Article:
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    A useful account summarizing Reade’s life and work.

  • Elwin, Malcolm. Charles Reade: A Biography. London: Jonathan Cape, 1931.

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    Covers Reade’s dramatic and fiction works and also describes his interest in a number of legal and social reform issues. The useful appendices contain a bibliography.

  • Reade, Charles L., and Compton Reade. Charles Reade, Dramatist, Novelist, Journalist: A Memoir Compiled Chiefly from His Literary Remains. London: Chapman & Hall, 1887.

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    A weighty account of Reade’s life. Some of the dates given, however, are not reliable and the text is most usefully read in conjunction with other biographies.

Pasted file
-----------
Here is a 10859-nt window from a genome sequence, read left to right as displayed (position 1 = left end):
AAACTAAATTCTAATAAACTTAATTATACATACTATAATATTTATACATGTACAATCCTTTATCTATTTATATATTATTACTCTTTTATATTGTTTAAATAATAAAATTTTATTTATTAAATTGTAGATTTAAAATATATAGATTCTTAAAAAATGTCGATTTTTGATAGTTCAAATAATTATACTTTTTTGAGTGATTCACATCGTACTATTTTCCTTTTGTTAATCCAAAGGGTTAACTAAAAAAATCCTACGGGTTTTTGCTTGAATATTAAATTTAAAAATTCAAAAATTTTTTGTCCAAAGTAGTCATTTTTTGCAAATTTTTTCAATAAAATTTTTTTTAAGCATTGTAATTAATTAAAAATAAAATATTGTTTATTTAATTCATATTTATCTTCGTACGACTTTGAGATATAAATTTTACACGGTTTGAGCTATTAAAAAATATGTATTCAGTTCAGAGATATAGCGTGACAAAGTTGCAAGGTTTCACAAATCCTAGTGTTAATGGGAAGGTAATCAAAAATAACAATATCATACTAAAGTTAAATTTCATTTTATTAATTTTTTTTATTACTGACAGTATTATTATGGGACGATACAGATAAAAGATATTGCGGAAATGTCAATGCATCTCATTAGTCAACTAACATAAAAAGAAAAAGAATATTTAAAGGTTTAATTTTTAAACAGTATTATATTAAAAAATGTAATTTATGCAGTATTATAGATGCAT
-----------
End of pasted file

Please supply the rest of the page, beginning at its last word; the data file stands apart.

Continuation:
• Rives, Léone. Charles Reade: Sa Vie, Ses Romans. Toulouse, France: Imprimerie Toulousaine (Lion et Fils), 1941.

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    An appreciative biography that also provides a family tree and bibliographies of Reade’s work including his journalism (although this is not exhaustive). The author had greater access to family papers than Elwin.

  • Smith, Elton. Charles Reade. Twayne’s English Authors Series. London: Twayne, 1976.

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    Perhaps the most useful and even-handed of the 20th-century biographies.